Complete high-intensity interval training (HIIT) once or twice per week for 12 to 15 minutes per session. Examples include Versaclimber sprints, exercise bike sprints, hill sprints, or battle rope slams. Start by warming up, then perform at maximum effort for four to six seconds. Rest until you feel ready to exercise at maximum capacity again.
Complete medium-intensity intervals two to three times per week for 15 to 30 minutes at a time with exercises like battle rope waves, sled pushes, jumping rope, quick jogs outdoors or on a treadmill, and body-weight circuits including pushups, pullups, situps, squats, lunges or planks. Make up your own intervals that are challenging for you but not so difficult you cannot carry on a conversation. Alternate your sets with active recovery such as stretching your triceps, deltoids or hips, depending on the exercise you are doing. For example, skip rope for a minute, then stretch your hip flexors for half a minute.
Steady-state cardio is what most people think of when someone mentions cardio. Examples include hiking, skiing, rowing, swimming, cycling or spinning, and jogging or running. Complete steady-state cardio one to three times per week for 30 to 60 minutes at a time. If you do not have a 60minute block to dedicate to this type of cardio, try to commit 20 minutes in the morning and 40 minutes in the evening. Weekends are an ideal time to get your steady-state cardio done, because most people have fewer obligations during this time.
Try to keep your heart rate between 120 and 150 beats per minute and wearing a heart rate monitor will help you stay on track. If you are exercising for fitness, perform the same exercise at least once a week, for example, a five-mile run. Make a note of your heart rate each time you complete this set workout You should notice that either your heart rate decreases regularly when running the same distance at the same pace, or your time will decrease regularly if you run the same distance at the same intensity level.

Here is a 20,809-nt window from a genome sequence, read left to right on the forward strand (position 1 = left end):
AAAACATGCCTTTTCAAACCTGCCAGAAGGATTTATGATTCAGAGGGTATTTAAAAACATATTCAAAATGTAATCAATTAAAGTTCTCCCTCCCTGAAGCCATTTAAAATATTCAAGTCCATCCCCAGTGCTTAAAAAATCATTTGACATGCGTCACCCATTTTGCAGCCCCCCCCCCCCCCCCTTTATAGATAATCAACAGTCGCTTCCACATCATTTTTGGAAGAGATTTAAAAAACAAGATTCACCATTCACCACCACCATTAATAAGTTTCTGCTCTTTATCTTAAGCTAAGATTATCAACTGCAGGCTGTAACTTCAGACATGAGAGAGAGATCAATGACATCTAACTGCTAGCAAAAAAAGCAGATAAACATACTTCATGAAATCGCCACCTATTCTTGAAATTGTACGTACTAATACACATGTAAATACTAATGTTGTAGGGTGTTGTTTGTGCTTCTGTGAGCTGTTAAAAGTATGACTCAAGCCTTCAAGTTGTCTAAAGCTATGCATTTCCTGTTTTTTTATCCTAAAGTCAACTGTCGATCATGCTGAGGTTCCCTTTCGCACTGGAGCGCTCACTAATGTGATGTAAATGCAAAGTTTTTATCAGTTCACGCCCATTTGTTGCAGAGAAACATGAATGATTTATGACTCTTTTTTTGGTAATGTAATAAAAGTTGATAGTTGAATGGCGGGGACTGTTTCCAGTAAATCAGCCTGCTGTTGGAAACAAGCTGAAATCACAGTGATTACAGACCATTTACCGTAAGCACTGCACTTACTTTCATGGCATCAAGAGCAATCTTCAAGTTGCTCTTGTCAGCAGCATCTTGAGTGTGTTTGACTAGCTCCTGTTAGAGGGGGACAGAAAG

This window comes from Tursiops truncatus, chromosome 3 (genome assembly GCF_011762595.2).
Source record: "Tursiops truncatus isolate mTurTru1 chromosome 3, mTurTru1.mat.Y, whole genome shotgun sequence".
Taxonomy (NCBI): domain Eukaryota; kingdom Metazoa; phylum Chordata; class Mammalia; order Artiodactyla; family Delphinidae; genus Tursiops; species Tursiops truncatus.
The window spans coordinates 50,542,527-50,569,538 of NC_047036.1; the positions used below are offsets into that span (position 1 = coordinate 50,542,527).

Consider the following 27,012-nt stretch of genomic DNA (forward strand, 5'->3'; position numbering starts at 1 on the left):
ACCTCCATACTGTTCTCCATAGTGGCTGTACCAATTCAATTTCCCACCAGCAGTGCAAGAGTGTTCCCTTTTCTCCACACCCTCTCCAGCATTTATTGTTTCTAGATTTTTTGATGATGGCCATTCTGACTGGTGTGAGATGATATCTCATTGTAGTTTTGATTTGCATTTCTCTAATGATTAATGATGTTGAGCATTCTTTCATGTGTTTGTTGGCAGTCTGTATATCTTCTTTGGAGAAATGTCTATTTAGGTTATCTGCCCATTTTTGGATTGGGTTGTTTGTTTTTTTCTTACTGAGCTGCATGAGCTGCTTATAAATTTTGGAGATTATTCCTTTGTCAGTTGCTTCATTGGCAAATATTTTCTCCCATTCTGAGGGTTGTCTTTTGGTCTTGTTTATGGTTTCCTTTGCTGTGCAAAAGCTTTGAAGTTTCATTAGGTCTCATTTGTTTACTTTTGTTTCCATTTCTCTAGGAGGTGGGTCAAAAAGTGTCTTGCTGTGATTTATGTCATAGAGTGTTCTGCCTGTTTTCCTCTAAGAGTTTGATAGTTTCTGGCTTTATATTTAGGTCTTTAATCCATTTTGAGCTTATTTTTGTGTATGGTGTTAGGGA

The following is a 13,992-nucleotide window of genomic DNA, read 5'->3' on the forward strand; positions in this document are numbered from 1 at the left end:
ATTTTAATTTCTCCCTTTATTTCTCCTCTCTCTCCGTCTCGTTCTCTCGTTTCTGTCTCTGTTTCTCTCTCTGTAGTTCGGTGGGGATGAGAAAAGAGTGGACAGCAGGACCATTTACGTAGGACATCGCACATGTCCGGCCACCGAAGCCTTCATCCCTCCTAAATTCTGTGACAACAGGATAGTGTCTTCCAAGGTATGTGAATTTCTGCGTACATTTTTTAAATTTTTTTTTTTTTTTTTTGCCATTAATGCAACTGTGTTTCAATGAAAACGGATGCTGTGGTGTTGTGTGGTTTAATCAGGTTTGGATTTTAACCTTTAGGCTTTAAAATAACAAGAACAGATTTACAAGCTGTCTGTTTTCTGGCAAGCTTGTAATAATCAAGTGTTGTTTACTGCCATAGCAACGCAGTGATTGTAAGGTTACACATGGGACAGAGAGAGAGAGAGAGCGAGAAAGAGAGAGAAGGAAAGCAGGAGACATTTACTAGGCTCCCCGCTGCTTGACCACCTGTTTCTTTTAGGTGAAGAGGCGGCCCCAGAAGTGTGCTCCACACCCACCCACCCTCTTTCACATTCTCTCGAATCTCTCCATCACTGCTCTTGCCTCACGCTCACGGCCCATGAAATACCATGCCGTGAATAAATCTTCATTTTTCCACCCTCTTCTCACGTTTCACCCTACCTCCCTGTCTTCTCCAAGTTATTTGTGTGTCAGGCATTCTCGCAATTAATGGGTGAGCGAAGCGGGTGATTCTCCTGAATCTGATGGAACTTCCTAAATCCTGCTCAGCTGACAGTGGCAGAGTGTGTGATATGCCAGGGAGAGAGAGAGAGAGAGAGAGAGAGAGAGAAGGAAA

How Much Cardio Should I Do When Bulking Up?
Not everyone does cardio to burn fat and lose weight. Some people do it to build muscle, or as bodybuilders say, "bulking." If you lift weights regularly, you know that resistance training, or anaerobic exercise, is great for getting your heart pumping, and keep your heart rate up after you put down the iron. Thus, weight lifters do not need have the same cardio requirements as those who do not pump iron to stay active. While focusing on building muscle, it is ideal to perform two to three sessions of 20- to 30-minute cardio sessions such as running, cycling, or swimming.
The Best Cardio For Weight Lifters
Try to work in three to four 30- to 40-minute sessions of moderate intensity cardio each week if your goal is to become a better lifter. This allows you enough energy throughout the week to make gains in your lifts while increasing the strength of your heart so you can pump even harder before exhaustion.
Try a well-rounded cardio strategy such as cycling Monday, swimming Wednesday and running Saturday. This allows you to cross-train many muscles so you do not overwork one muscle group, and each exercise offers its own advantages. For example, intense swimming can help you develop your lats and is a no-impact exercise, while running is a high-impact exercise that can help prevent osteoporosis. Finally, cycling is a low-impact exercise that improves your strength, stamina, and muscle strength along with your pulmonary and cardiovascular health.
How Much Cardio Should I Do? The Bottom Line
In summary, the answer to "how much cardio should I do?" for general health and well-being is between 75 and 150 minutes per week of vigorous to moderate intensity exercise, according to both the CDC (Centers for Disease Control and Prevention) and AHA (American Heart Association).
If you are interested in knowing how much cardio you should do for fat loss, try to work in steady-state cardio such as swimming or running one to three times a week for a total time of 30 to 180 minutes per week. Get in two to three 15- to 30-minute sessions of medium-intensity intervals such as rope skipping or quick jogging with periods of rest in between. Choose intervals which are comfortable but moderately challenging to you. Finally, aim for one to two HIIT workouts lasting 12 to 15 minutes each.